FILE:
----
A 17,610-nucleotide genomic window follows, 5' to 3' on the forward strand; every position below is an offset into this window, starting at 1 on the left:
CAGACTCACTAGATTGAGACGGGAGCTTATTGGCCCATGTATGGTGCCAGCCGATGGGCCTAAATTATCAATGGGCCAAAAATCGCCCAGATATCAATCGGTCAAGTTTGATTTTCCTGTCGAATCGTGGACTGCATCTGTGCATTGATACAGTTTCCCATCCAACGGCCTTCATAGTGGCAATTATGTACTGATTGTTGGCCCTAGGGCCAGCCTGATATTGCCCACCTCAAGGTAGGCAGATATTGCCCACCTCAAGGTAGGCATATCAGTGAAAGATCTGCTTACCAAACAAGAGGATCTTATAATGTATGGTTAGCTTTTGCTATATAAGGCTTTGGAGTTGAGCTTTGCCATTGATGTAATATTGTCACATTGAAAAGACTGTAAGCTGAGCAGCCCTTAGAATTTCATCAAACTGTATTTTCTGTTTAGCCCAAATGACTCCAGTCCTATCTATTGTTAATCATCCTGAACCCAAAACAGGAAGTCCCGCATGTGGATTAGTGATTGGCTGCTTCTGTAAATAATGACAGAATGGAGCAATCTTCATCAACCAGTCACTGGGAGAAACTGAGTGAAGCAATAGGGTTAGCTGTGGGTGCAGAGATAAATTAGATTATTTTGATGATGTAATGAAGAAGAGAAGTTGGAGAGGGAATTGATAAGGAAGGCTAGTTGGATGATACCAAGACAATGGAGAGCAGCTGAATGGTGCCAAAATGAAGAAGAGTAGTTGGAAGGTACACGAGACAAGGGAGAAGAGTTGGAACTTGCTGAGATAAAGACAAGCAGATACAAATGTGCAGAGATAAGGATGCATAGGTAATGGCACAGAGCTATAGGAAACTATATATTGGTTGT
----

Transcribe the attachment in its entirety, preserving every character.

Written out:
A 17,610-nucleotide genomic window follows, 5' to 3' on the forward strand; every position below is an offset into this window, starting at 1 on the left:
CAGACTCACTAGATTGAGACGGGAGCTTATTGGCCCATGTATGGTGCCAGCCGATGGGCCTAAATTATCAATGGGCCAAAAATCGCCCAGATATCAATCGGTCAAGTTTGATTTTCCTGTCGAATCGTGGACTGCATCTGTGCATTGATACAGTTTCCCATCCAACGGCCTTCATAGTGGCAATTATGTACTGATTGTTGGCCCTAGGGCCAGCCTGATATTGCCCACCTCAAGGTAGGCAGATATTGCCCACCTCAAGGTAGGCATATCAGTGAAAGATCTGCTTACCAAACAAGAGGATCTTATAATGTATGGTTAGCTTTTGCTATATAAGGCTTTGGAGTTGAGCTTTGCCATTGATGTAATATTGTCACATTGAAAAGACTGTAAGCTGAGCAGCCCTTAGAATTTCATCAAACTGTATTTTCTGTTTAGCCCAAATGACTCCAGTCCTATCTATTGTTAATCATCCTGAACCCAAAACAGGAAGTCCCGCATGTGGATTAGTGATTGGCTGCTTCTGTAAATAATGACAGAATGGAGCAATCTTCATCAACCAGTCACTGGGAGAAACTGAGTGAAGCAATAGGGTTAGCTGTGGGTGCAGAGATAAATTAGATTATTTTGATGATGTAATGAAGAAGAGAAGTTGGAGAGGGAATTGATAAGGAAGGCTAGTTGGATGATACCAAGACAATGGAGAGCAGCTGAATGGTGCCAAAATGAAGAAGAGTAGTTGGAAGGTACACGAGACAAGGGAGAAGAGTTGGAACTTGCTGAGATAAAGACAAGCAGATACAAATGTGCAGAGATAAGGATGCATAGGTAATGGCACAGAGCTATAGGAAACTATATATTGGTTGT